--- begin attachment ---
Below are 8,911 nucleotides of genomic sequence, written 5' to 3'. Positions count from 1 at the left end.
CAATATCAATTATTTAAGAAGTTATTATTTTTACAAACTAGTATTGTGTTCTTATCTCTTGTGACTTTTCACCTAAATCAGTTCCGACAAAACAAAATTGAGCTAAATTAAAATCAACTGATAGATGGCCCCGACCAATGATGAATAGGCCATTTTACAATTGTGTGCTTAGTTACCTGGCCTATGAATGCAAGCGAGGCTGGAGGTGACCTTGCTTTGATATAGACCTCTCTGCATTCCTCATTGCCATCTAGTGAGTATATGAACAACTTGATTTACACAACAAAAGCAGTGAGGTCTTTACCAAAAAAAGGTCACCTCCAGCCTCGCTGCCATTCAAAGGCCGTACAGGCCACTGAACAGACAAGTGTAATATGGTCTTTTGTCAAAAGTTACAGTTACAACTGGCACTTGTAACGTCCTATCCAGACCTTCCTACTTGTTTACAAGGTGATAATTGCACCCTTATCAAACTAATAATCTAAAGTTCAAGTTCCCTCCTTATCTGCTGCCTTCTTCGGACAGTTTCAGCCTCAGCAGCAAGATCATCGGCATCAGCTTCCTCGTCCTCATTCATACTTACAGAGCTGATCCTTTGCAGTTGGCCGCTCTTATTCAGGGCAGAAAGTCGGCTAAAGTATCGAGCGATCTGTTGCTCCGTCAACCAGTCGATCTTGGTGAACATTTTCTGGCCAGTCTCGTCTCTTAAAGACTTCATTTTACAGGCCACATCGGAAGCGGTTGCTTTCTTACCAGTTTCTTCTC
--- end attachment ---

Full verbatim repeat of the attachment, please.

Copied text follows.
Below are 8,911 nucleotides of genomic sequence, written 5' to 3'. Positions count from 1 at the left end.
CAATATCAATTATTTAAGAAGTTATTATTTTTACAAACTAGTATTGTGTTCTTATCTCTTGTGACTTTTCACCTAAATCAGTTCCGACAAAACAAAATTGAGCTAAATTAAAATCAACTGATAGATGGCCCCGACCAATGATGAATAGGCCATTTTACAATTGTGTGCTTAGTTACCTGGCCTATGAATGCAAGCGAGGCTGGAGGTGACCTTGCTTTGATATAGACCTCTCTGCATTCCTCATTGCCATCTAGTGAGTATATGAACAACTTGATTTACACAACAAAAGCAGTGAGGTCTTTACCAAAAAAAGGTCACCTCCAGCCTCGCTGCCATTCAAAGGCCGTACAGGCCACTGAACAGACAAGTGTAATATGGTCTTTTGTCAAAAGTTACAGTTACAACTGGCACTTGTAACGTCCTATCCAGACCTTCCTACTTGTTTACAAGGTGATAATTGCACCCTTATCAAACTAATAATCTAAAGTTCAAGTTCCCTCCTTATCTGCTGCCTTCTTCGGACAGTTTCAGCCTCAGCAGCAAGATCATCGGCATCAGCTTCCTCGTCCTCATTCATACTTACAGAGCTGATCCTTTGCAGTTGGCCGCTCTTATTCAGGGCAGAAAGTCGGCTAAAGTATCGAGCGATCTGTTGCTCCGTCAACCAGTCGATCTTGGTGAACATTTTCTGGCCAGTCTCGTCTCTTAAAGACTTCATTTTACAGGCCACATCGGAAGCGGTTGCTTTCTTACCAGTTTCTTCTC